It didn't get much fanfare but there was a story about France and its plans for the "Third Industrial Revolution" that will result in a halcyon nation of zero unemployment through the next leap of machine capabilities and intelligence promises.
The fact that France would make such a pronouncement is laughable but par for the course of a nation that still embraces socialism while acknowledging its economy will soon slip to number nine in the world. So, freefalling economic prowess and collapsing importance can co-exist or support zero percent unemployment?
Tomorrow...we're all Luddites
There is a third industrial revolution around the corner and its going to be amazing.
> Free thinking and agile robots
> Software and logistics that predict and act on the future
> Smart appliances from tools to vehicles
> 3-D printing
I've seen 3D printing up close and it will change the world. There will be a time when it allows anyone to be a designer of anything and manufacturing to take ideas from concept to reality in a flash of an eye and with very little human support. While some are dismissing 3D printing and others are in awe of stuff already coming out of these machines few have spoken about the eventual impact on jobs. Wake up the ghost of Ned Ludd because this was his greatest nightmare. This isn't about replacing humans with weaving machines, it's about replacing everything with machines!
The world has survived two industrial revolutions and mankind was made better, riches have been created, lifestyles have improved and the world kept spinning. The first industrial revolution of the late 1800's in England made mankind dream larger and the second in America (sparked by Henry Ford) democratized wealth and created truly shared prosperity.
Full Employment and Balanced Growth Act of 1978
That was the name of the act resulting from efforts of Representatives Hubert Humphrey and Augustus Hawkins that promised to make an array of economic dreams into reality.
Just think, roaring economic growth that would eliminate joblessness and yet not produce inflation (There are economists that argue zero unemployment would be a nightmare that would increase wages and decrease effort and all the good things that come with it like competition, innovation and greatness). The two key ingredients in this witches brew of legislation are government spending and an even more powerful Federal Reserve. With money printing and government spending, crafters of this law were betting against basic laws of economics and common sense.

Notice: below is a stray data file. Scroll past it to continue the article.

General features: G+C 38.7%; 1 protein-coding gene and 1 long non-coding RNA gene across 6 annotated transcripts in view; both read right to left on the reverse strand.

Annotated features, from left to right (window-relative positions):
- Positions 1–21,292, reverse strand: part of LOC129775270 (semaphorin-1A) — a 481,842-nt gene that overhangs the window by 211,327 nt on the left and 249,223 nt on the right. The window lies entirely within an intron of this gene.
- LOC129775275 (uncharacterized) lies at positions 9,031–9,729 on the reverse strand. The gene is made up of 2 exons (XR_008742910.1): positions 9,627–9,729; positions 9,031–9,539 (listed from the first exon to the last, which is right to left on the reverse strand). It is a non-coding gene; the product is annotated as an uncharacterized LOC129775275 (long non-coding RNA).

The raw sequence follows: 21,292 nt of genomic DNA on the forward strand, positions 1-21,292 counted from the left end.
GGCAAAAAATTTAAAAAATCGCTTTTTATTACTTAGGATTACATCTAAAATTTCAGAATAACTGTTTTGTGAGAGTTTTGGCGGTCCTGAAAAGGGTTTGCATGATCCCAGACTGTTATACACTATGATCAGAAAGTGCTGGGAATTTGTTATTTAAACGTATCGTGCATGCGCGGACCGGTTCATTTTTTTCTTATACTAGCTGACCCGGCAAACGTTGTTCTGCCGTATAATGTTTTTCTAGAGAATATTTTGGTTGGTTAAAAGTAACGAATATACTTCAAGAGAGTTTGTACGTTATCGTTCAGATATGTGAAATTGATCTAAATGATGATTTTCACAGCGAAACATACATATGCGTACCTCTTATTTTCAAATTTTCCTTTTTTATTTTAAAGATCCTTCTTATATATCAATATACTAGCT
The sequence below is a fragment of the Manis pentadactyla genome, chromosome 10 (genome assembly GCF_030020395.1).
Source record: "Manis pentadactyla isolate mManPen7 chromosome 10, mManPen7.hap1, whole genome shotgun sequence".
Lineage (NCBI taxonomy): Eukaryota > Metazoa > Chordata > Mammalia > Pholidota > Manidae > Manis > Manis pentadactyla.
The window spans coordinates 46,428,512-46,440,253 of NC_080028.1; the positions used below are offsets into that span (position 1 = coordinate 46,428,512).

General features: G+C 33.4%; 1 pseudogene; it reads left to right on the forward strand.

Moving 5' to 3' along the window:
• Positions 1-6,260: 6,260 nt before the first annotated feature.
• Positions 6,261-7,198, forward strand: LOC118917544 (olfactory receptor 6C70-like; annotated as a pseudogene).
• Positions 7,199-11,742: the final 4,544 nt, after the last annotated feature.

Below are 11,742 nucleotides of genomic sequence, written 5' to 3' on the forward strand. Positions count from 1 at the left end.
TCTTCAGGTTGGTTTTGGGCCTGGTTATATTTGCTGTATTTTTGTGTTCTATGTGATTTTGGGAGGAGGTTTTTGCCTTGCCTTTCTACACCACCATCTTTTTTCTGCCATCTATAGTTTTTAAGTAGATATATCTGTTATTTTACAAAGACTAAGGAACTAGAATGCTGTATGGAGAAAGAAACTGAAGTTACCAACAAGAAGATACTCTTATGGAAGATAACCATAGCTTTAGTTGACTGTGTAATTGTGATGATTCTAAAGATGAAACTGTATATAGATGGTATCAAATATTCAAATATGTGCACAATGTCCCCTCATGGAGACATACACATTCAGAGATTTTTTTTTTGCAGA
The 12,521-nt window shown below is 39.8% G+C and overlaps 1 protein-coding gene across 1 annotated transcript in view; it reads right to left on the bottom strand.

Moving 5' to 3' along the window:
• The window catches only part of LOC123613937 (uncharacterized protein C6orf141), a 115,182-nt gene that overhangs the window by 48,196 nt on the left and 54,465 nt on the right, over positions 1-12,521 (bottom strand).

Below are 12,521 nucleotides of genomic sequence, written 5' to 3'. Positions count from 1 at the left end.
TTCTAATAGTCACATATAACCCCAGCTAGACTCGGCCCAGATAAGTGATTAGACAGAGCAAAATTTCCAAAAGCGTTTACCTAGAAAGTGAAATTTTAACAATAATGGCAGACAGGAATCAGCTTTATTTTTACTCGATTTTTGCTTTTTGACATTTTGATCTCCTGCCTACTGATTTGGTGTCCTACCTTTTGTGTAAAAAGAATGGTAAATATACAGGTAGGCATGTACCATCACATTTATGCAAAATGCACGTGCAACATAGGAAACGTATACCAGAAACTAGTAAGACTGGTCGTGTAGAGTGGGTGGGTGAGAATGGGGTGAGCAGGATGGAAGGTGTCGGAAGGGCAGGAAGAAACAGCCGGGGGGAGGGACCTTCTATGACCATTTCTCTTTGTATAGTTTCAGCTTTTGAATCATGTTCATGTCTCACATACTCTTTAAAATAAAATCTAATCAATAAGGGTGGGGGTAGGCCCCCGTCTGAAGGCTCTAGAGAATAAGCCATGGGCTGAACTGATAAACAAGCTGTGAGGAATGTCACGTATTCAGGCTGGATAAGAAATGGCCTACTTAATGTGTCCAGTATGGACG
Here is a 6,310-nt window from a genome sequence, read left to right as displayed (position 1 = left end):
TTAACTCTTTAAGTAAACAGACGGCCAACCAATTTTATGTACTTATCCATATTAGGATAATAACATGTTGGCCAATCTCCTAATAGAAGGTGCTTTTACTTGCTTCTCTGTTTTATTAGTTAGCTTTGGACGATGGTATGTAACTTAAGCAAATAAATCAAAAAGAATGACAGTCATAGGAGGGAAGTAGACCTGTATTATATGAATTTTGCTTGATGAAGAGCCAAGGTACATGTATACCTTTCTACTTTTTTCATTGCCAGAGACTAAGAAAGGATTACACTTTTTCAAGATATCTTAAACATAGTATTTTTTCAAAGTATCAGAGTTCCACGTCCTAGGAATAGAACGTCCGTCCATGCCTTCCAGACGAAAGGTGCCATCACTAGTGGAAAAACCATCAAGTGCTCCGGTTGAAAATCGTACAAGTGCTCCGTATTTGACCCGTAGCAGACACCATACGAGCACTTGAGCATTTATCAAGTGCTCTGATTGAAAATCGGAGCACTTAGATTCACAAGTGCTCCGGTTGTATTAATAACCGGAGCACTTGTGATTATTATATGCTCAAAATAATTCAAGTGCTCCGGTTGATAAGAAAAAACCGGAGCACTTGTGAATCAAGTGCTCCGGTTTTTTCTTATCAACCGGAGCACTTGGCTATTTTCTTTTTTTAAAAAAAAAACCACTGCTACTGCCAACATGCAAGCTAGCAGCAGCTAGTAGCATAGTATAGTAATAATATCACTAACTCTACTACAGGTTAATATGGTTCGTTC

While the law states federal government will rely primarily on private enterprise there is no doubt the spirit of Keynes and his love of such intervention are the driving force beneath the surface. It's the reason people in this camp always blink, always jump into the fray, always make a lot of dumb decisions that in the end hurt more than help (think cash for clunkers, which took used cars off the road making those that remained so expensive people had to buy new cars taking on new debt mostly with little to no money down. Think of all the housing actions that prolonged the crisis and resulted in less supply which has pushed up prices so quickly only professional investors and flippers have benefited).
The government is supposed to avoid trade surpluses and deficits, and balance the budget. The law underscored the Fed's role in maintaining long-run growth while controlling inflation. Moreover, it connected the Fed's role to try to echo goals of the executive branch. It was expected this law would have resulted in 3% unemployment for adults over 20 and 4% for those 16 and up by 1983, while inflation was supposed to hit 0 by 1988.
The Future is Now
Interestingly, this oddly timed and poorly thought out fight for $15.00 an hour minimum wage is happening against a backdrop of rapid changes in low-paying jobs. Recently at the bank the teller removed cash by inputting the amount and a machine spit it out - tellers no longer have to handle cash other than handing it over... how much longer will they be paid for that? What about the self-checkout? Demanding CEOs take lower pay so the guy making Quarter Pounders can get a livable wage is farfetched.
There was a time people were happy for work. It use to be give a sense of encouragement to see Rosie the Riveter getting paid to contribute to a nation, to the pride of women, and a hard day's effort.
Sure, there has been and will be a lot of noise about this topic (some huge rally is scheduled for tomorrow) but protestors had better pay attention to two intersecting shadows over their signs. One will be the ghost of Ned Ludd, still fighting the good fight; the other will be the 3D printer of the future being operated by an agile robot powered by super smart software.
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